(Bloomberg) -- President Recep Tayyip Erdogan’s nationalist ally, who’s set to be a key power-broker in parliament after Sunday’s election, published a list of opinion-formers he accused of discrediting his party “non-stop” before the vote.
Devlet Bahceli, leader of the Nationalist Movement Party or MHP, took out an advertisement in two of Turkey’s most-read newspapers with the sarcastic headline “A Thank You Message.” Under a huge picture of Bahceli, with a Turkish flag in the background, appeared a list of some 70 people. Pollsters and academics were on it, but most of those named were journalists -- including several who write for the papers that carried the ad.
“I thank them for their countless slanders. I thank them for their shocking claims,” Bahceli says in the advertisement. “We will never forget what they have done, what they have written, what they have destroyed.”
The advertisement appeared in pro-government newspapers Hurriyet and Sabah. Many of the journalists named are known for their frequent articles in praise of Bahceli’s election ally, Erdogan. Turkey had the world’s highest number of journalists in jail last year, according to the Committee to Protect Journalists, and Erdogan’s government has been widely criticized for suppressing freedom of the press.
‘Power of My Pen’
Bahceli declined to run for president and asked his supporters to back Erdogan in that contest. In parliamentary balloting, his party did better than all pollsters forecast, winning 11 percent of the vote. That allowed Erdogan’s alliance to secure control of the legislature -- but it also means that the president will be reliant on Bahceli’s support for decrees that require a majority in parliament, giving the nationalist chief some leverage to pursue his own agenda.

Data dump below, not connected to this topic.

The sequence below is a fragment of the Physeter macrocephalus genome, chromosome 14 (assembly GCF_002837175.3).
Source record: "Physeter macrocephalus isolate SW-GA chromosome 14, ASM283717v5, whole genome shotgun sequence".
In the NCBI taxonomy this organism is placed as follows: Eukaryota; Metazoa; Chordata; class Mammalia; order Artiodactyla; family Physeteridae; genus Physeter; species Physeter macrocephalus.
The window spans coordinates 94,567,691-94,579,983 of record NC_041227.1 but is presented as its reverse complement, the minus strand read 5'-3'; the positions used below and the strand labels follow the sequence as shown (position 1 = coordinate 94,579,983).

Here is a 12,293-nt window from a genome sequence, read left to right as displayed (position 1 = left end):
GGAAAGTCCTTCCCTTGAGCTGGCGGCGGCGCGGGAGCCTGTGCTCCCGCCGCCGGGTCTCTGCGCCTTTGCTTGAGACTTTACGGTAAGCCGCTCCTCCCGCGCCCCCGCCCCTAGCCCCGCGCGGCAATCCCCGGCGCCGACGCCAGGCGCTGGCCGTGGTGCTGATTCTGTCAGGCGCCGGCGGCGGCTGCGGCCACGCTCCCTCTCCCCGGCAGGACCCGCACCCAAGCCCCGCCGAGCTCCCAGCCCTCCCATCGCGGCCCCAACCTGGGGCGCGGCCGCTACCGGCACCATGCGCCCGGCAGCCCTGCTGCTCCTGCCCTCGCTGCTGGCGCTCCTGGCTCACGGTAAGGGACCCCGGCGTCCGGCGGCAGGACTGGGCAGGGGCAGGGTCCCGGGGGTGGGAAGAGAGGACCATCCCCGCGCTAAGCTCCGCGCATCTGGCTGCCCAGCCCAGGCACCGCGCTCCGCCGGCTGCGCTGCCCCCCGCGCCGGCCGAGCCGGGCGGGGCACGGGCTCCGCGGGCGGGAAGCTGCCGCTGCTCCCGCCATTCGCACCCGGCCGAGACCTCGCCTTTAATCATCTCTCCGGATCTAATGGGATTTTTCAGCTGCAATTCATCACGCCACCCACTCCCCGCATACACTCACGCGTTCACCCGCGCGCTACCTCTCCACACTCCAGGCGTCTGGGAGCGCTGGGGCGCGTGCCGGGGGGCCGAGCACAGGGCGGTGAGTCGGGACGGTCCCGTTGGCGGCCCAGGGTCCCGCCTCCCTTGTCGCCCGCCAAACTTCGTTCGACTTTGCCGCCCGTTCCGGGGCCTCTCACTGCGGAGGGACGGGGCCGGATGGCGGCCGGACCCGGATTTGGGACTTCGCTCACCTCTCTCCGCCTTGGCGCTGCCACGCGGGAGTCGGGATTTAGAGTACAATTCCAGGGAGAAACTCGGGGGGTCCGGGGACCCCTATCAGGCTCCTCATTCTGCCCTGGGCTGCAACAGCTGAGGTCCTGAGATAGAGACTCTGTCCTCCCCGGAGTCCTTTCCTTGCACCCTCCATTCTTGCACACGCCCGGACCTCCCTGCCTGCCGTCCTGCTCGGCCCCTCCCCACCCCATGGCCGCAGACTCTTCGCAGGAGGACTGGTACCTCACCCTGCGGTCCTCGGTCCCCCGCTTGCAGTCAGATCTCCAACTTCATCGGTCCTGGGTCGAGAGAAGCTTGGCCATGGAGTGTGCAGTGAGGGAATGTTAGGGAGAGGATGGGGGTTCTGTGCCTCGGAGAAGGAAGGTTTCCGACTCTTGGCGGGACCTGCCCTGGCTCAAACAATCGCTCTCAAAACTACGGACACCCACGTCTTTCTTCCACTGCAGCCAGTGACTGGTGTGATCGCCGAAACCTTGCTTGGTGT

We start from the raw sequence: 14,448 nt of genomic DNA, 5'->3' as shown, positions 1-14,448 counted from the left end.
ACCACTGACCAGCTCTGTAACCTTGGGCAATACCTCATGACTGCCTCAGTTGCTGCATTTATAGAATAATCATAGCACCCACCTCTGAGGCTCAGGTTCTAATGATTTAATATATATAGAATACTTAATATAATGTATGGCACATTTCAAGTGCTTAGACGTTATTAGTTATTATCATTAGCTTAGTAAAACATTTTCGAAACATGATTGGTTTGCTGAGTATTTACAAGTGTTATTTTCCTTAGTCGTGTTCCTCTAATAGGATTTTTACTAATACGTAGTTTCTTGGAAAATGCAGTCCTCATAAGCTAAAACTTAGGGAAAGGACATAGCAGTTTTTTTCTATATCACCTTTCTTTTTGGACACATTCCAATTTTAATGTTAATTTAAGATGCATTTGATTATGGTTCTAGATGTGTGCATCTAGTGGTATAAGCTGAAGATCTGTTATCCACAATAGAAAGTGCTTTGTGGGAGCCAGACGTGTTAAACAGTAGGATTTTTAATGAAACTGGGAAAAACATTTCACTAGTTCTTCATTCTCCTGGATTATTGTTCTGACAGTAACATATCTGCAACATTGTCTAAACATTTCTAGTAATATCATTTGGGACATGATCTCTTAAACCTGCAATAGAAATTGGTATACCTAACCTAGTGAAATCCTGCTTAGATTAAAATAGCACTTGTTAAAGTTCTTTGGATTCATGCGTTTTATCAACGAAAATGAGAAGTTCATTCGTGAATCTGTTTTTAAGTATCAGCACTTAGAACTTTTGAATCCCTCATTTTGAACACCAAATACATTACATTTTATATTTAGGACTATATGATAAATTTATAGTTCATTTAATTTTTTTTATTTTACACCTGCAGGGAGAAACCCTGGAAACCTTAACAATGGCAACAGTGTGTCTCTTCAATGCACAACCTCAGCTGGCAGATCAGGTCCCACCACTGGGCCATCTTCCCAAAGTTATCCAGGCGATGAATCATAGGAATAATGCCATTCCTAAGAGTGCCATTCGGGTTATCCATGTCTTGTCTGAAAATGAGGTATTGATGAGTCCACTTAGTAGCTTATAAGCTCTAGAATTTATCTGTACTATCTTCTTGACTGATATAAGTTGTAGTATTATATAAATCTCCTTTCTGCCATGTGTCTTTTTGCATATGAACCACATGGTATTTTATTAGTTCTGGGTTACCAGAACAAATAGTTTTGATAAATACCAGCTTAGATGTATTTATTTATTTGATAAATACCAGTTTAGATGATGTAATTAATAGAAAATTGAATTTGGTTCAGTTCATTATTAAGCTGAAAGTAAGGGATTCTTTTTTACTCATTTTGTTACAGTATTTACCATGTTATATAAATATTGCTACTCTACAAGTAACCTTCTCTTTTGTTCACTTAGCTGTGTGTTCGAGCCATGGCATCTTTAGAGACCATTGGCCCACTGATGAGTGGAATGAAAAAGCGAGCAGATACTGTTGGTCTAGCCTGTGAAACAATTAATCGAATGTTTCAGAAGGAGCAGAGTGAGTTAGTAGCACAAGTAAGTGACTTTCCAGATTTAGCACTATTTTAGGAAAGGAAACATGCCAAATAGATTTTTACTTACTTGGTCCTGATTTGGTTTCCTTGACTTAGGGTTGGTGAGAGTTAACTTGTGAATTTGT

Bahceli has called for an amnesty that would allow some of Turkey’s most notorious mafia bosses to get out of jail.
Journalists responded to Bahceli’s advertisement on social media. “Just so you know, I will keep opposing your insistence on a general amnesty as much as the power of my pen permits,” Haberturk writer Sevilay Yilman, whose name featured on the list, said via Twitter.
The alliance between former rivals Bahceli and Erdogan was cemented after a failed coup attempt against the president in 2016. The MHP’s history stretches back almost half a century, and in the 1970s it was associated with political assassinations and street violence by far-right gangs, though under Bahceli it has shifted toward the mainstream.
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